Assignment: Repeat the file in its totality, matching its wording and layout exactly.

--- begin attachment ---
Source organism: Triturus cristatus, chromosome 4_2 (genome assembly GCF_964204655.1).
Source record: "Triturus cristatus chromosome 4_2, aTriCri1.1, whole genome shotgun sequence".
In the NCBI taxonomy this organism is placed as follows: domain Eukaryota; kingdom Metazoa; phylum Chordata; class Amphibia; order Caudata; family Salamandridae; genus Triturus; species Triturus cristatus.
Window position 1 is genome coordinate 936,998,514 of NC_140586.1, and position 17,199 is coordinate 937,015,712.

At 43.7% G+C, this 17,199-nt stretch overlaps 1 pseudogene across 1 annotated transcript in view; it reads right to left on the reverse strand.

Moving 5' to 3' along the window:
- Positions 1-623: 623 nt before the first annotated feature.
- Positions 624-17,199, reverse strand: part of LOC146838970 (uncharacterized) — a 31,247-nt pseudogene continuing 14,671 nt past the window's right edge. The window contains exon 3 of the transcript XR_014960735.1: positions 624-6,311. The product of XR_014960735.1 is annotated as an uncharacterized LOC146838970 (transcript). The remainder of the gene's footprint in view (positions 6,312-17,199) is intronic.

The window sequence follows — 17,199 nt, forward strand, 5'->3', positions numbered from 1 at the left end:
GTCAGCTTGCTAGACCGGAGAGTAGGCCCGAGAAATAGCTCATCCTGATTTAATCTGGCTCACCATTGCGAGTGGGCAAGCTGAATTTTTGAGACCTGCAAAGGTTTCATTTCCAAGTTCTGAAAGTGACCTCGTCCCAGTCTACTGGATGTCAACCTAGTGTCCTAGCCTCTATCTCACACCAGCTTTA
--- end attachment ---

Source organism: Triturus cristatus, chromosome 4_2 (genome assembly GCF_964204655.1).
Source record: "Triturus cristatus chromosome 4_2, aTriCri1.1, whole genome shotgun sequence".
In the NCBI taxonomy this organism is placed as follows: domain Eukaryota; kingdom Metazoa; phylum Chordata; class Amphibia; order Caudata; family Salamandridae; genus Triturus; species Triturus cristatus.
Window position 1 is genome coordinate 936,998,514 of NC_140586.1, and position 17,199 is coordinate 937,015,712.

At 43.7% G+C, this 17,199-nt stretch overlaps 1 pseudogene across 1 annotated transcript in view; it reads right to left on the reverse strand.

Moving 5' to 3' along the window:
- Positions 1-623: 623 nt before the first annotated feature.
- Positions 624-17,199, reverse strand: part of LOC146838970 (uncharacterized) — a 31,247-nt pseudogene continuing 14,671 nt past the window's right edge. The window contains exon 3 of the transcript XR_014960735.1: positions 624-6,311. The product of XR_014960735.1 is annotated as an uncharacterized LOC146838970 (transcript). The remainder of the gene's footprint in view (positions 6,312-17,199) is intronic.

The window sequence follows — 17,199 nt, forward strand, 5'->3', positions numbered from 1 at the left end:
GTCAGCTTGCTAGACCGGAGAGTAGGCCCGAGAAATAGCTCATCCTGATTTAATCTGGCTCACCATTGCGAGTGGGCAAGCTGAATTTTTGAGACCTGCAAAGGTTTCATTTCCAAGTTCTGAAAGTGACCTCGTCCCAGTCTACTGGATGTCAACCTAGTGTCCTAGCCTCTATCTCACACCAGCTTTA